both SSID's would work at the same time).

    Also, I'm surprised if it's only 18dBm, which is about the power of
    the Linksys home broadband router.

    I googled for the EIRP of the UAP-LR which seems to be 36dBm (4 Watts!)
    This is the legal limit in the USA.

    I got that number based on this post in the ubnt forums:
    Where it says the Ubiquiti UniFi AP Long Range (UAP-LR) is
    27dBm transmit power + 9dBi antenna gain = 36dBm EIRP

    That's huge!

    Legally, the most you can have is 30dBM transmit and 36dBm EIRP, so,
    the UAP-LR *seems* to me to be the most powerful thing I can find.

    The POE comes with it, although this review intimates (at 2:35 timepoint)
    that it's a *special* POE (which I find hard to believe):

    I consider that a plus, as we won't have to run power wires to the ceiling.
    Danny D'Amico, Dec 13, 2013
  4. I have no experience whatsoever with Apple products, but, yes, she is
    on an iPad most of the time.

    If what you say is the case, then she needs the most power and sensitivity
    I can get for her, at around the $100 price range.
    Danny D'Amico, Dec 13, 2013
  5. I had to google that.

    Is this it?

    The enemy knows the system?
    Danny D'Amico, Dec 13, 2013
  6. Danny D'Amico, Dec 13, 2013
  7. Add stucco to the list -- think chicken wire covered with dried mud.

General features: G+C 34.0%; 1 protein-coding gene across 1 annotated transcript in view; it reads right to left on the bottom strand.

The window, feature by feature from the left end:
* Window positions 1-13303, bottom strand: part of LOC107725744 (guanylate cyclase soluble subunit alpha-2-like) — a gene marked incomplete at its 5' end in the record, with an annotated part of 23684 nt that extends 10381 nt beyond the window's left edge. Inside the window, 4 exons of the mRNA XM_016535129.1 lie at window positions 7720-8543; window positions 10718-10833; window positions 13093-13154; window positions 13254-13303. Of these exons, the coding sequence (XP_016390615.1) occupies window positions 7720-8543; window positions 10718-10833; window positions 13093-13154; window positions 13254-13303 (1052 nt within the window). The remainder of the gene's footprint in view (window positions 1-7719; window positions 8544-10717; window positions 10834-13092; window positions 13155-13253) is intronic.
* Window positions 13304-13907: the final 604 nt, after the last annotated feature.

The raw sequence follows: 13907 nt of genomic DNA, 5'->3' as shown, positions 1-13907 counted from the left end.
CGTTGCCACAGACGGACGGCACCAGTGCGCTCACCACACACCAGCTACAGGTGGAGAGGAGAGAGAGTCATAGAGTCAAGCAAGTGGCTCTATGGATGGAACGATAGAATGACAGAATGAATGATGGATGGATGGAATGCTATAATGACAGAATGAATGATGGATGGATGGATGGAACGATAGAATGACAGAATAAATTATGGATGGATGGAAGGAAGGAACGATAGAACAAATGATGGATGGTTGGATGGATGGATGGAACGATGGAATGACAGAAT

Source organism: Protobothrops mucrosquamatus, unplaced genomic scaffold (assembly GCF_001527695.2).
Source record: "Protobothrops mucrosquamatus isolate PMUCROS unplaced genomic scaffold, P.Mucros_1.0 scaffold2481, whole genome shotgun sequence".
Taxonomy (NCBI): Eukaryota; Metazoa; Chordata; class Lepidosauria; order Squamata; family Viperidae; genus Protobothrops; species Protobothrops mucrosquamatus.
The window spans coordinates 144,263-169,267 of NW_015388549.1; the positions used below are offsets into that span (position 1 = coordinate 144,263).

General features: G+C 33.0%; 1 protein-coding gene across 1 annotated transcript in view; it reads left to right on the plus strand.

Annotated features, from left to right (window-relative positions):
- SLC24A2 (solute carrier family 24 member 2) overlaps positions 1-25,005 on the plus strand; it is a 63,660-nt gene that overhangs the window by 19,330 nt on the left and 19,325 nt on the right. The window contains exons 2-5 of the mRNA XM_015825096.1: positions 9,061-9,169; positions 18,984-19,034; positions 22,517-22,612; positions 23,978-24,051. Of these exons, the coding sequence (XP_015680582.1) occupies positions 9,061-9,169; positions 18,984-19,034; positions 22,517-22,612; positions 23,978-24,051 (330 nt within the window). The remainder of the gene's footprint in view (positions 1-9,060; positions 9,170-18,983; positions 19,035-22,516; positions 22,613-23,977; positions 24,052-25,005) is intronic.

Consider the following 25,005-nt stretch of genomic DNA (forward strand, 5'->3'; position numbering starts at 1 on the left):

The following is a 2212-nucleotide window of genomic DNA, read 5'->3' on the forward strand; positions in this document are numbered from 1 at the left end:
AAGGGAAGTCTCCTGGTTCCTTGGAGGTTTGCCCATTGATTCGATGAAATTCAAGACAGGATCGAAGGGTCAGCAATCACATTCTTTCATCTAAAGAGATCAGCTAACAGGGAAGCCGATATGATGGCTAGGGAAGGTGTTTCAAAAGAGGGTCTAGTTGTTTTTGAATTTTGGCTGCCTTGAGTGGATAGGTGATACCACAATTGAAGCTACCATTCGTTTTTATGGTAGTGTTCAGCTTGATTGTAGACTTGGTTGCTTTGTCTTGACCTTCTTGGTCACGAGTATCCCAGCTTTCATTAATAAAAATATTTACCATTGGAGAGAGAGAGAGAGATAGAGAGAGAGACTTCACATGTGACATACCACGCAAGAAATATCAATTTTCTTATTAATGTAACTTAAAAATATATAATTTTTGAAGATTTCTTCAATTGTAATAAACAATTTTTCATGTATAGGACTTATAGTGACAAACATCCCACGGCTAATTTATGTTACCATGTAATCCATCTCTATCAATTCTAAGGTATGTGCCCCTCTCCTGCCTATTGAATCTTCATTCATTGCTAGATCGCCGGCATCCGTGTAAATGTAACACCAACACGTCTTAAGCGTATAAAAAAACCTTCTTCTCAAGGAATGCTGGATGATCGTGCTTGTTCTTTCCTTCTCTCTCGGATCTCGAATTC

You end up with an RF cage -- especially if you have "Low E" windows.

    Tho', it could be a blessing -- if you want to keep everything _inside_
    the house.

    Allodoxaphobia, Dec 13, 2013
  8. Danny D'Amico

    Char Jackson Guest

    Rather than focusing on a single AP with the highest possible power, what
    about adding a second AP in another area of the house? Or a third AP if two
    still don't cover the area adequately?

    You can join the AP's to the main WiFi router via power lines, phone lines,
    TV coax, or by running good old Ethernet cable inside walls or through the
    Char Jackson, Dec 13, 2013
  9. I realize your grandmother lives in another state but does she have
    other relatives or friends that can do a little physical research for
    you? Reason I ask is that many older homes have a chimney that goes
    from the basement through the roof. True they are supposed to be fire
    block but many older homes still are accessible for low voltage cables